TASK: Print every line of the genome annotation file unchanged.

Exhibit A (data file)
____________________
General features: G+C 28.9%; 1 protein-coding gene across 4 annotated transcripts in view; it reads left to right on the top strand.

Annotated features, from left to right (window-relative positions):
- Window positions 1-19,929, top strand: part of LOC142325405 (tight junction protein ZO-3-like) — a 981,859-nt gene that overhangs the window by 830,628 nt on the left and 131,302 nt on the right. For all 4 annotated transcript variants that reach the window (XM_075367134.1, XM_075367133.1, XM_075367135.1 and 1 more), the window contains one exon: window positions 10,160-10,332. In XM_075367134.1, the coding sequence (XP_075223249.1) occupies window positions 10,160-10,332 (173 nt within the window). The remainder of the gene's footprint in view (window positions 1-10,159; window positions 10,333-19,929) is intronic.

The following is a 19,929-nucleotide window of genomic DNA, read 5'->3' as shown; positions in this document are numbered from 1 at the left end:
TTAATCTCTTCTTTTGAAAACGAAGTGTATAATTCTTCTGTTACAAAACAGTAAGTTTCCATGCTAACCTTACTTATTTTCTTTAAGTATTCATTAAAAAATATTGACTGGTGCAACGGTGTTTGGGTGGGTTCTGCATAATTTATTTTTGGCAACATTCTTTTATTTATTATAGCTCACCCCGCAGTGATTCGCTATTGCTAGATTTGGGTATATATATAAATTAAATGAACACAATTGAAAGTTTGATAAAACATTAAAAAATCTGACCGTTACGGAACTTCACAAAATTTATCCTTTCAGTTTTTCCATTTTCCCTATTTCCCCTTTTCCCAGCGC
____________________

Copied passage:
General features: G+C 28.9%; 1 protein-coding gene across 4 annotated transcripts in view; it reads left to right on the top strand.

Annotated features, from left to right (window-relative positions):
- Window positions 1-19,929, top strand: part of LOC142325405 (tight junction protein ZO-3-like) — a 981,859-nt gene that overhangs the window by 830,628 nt on the left and 131,302 nt on the right. For all 4 annotated transcript variants that reach the window (XM_075367134.1, XM_075367133.1, XM_075367135.1 and 1 more), the window contains one exon: window positions 10,160-10,332. In XM_075367134.1, the coding sequence (XP_075223249.1) occupies window positions 10,160-10,332 (173 nt within the window). The remainder of the gene's footprint in view (window positions 1-10,159; window positions 10,333-19,929) is intronic.

The following is a 19,929-nucleotide window of genomic DNA, read 5'->3' as shown; positions in this document are numbered from 1 at the left end:
TTAATCTCTTCTTTTGAAAACGAAGTGTATAATTCTTCTGTTACAAAACAGTAAGTTTCCATGCTAACCTTACTTATTTTCTTTAAGTATTCATTAAAAAATATTGACTGGTGCAACGGTGTTTGGGTGGGTTCTGCATAATTTATTTTTGGCAACATTCTTTTATTTATTATAGCTCACCCCGCAGTGATTCGCTATTGCTAGATTTGGGTATATATATAAATTAAATGAACACAATTGAAAGTTTGATAAAACATTAAAAAATCTGACCGTTACGGAACTTCACAAAATTTATCCTTTCAGTTTTTCCATTTTCCCTATTTCCCCTTTTCCCAGCGC